Skip to content.
HomeE-ServicesCity GovernmentLiving & WorkingDoing Business
You Are Here: Home > E-Services > FAQs

Chemical Emergencies

Related Pages: Emergency Communications » Emergency Management

In the result of a chemical emergency, Emergency Management's Metropolitan Medical Response System (MMRS) is ready to direct regional health and medical emergency preparedness initiatives.

Q:
What are chemical emergencies?
 A:

A chemical emergency occurs when a hazardous chemical has been released and the release has the potential for harming people's health. Chemical releases can be unintentional, as in the case of an industrial accident, or intentional, as in the case of a terrorist attack.

Q:
Where do hazardous chemicals come from?
 A:

Some chemicals that are hazardous have been developed by military organizations for use in warfare. Examples are nerve agents such as sarin and VX, mustards such as sulfur mustards and nitrogen mustards, and choking agents such as phosgene. It might be possible for terrorists to get these chemical warfare agents and use them to harm people.

Many hazardous chemicals are used in industry (for example, chlorine, ammonia, and benzene). Others are found in nature (for example, poisonous plants). Some could be made from everyday items such as household cleaners. These types of hazardous chemicals also could be obtained and used to harm people, or they could be accidentally released.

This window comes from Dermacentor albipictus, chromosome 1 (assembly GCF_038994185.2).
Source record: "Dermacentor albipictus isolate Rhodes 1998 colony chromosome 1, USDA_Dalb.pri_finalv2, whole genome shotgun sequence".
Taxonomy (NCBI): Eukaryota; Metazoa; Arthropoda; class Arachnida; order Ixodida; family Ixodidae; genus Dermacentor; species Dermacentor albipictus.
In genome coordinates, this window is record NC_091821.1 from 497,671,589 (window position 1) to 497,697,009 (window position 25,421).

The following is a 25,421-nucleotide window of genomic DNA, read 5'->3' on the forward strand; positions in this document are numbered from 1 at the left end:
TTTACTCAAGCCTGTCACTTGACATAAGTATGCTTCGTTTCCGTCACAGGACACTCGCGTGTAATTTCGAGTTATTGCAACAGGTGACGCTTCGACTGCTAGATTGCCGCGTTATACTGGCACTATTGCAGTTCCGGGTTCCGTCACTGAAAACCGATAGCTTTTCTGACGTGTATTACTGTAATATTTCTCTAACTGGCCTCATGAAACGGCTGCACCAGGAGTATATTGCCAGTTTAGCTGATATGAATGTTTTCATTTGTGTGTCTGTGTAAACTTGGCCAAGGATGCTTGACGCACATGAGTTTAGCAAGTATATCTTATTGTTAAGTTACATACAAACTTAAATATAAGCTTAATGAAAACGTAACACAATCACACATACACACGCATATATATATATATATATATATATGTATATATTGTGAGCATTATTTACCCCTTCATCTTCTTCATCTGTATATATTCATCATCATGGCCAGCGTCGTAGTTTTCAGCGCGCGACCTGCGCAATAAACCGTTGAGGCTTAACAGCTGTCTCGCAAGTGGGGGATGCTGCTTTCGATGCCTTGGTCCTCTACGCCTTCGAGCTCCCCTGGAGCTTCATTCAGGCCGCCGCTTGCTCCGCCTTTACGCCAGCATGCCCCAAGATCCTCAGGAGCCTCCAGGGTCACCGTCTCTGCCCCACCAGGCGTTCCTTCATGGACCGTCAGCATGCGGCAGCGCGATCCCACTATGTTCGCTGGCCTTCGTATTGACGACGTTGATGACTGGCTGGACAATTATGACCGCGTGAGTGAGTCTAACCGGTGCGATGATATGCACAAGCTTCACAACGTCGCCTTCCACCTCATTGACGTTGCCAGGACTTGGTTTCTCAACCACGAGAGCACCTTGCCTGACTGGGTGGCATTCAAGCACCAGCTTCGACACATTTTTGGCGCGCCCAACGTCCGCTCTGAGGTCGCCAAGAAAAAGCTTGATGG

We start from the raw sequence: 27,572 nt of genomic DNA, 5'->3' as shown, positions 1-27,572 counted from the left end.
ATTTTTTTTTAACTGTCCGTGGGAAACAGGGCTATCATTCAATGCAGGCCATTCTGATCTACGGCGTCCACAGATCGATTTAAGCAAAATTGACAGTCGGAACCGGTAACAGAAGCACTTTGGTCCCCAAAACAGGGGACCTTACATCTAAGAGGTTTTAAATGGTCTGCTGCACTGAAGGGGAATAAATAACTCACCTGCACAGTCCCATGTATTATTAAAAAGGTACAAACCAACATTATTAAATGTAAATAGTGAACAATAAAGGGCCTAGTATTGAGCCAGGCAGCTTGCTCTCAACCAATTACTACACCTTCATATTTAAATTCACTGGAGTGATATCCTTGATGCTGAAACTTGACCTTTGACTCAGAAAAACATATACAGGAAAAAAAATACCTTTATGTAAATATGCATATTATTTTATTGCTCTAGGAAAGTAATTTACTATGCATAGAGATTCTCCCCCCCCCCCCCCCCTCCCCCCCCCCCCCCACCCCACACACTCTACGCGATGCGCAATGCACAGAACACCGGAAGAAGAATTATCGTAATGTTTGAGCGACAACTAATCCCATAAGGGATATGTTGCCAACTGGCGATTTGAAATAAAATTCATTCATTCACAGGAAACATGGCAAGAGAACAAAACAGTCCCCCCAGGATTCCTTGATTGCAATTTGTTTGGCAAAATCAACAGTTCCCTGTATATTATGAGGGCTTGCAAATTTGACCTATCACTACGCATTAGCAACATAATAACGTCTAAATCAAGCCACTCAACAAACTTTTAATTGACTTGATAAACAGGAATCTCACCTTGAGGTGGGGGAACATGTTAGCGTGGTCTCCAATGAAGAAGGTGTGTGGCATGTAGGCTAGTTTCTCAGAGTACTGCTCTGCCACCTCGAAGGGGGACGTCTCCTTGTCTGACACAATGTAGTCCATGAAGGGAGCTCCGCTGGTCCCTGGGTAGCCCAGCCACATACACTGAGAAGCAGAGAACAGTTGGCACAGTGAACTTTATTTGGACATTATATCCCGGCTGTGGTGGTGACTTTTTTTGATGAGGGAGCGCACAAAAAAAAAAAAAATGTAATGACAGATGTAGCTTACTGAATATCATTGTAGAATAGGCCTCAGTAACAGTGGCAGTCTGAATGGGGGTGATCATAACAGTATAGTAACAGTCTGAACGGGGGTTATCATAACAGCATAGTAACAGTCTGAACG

Q:
What are some specific chemical agents?
 A:

Blood Agents are poisons that affect the body by being absorbed into the blood. Some examples are:

Nerve Agents are highly poisonous chemicals that work by preventing the nervous system from working properly. Some examples are:

Q:
How can Sheltering in Place help?
 A:

What "sheltering in place" means:

  • Some kinds of chemical accidents or attacks may make going outdoors dangerous. Leaving the area might take too long or put you in harm's way. In such a case it may be safer for you to stay indoors than to go outside.
  • "Shelter in place" means to make a shelter out of the place you are in. It is a way for you to make the building as safe as possible to protect yourself until help arrives. You should not try to shelter in a vehicle unless you have no other choice. Vehicles are not airtight enough to give you adequate protection from chemicals.
  • Every emergency is different and during any emergency people may have to evacuate or to shelter in place depending on where they live.

How to prepare to shelter in place:

  • Choose a room in your house or apartment for the shelter. The best room to use for the shelter is a room with as few windows and doors as possible. A large room with a water supply is best, something like a master bedroom that is connected to a bathroom. For chemical events, this room should be as high in the structure as possible to avoid vapors (gases) that sink. This guideline is different from the sheltering-in-place technique used in tornadoes and other severe weather and for nuclear or radiological events, when the shelter should be low in the home.
  • You might not be at home if the need to shelter in place ever arises, but if you are at home, the following items, many of which you may already have, would be good to have in your shelter room: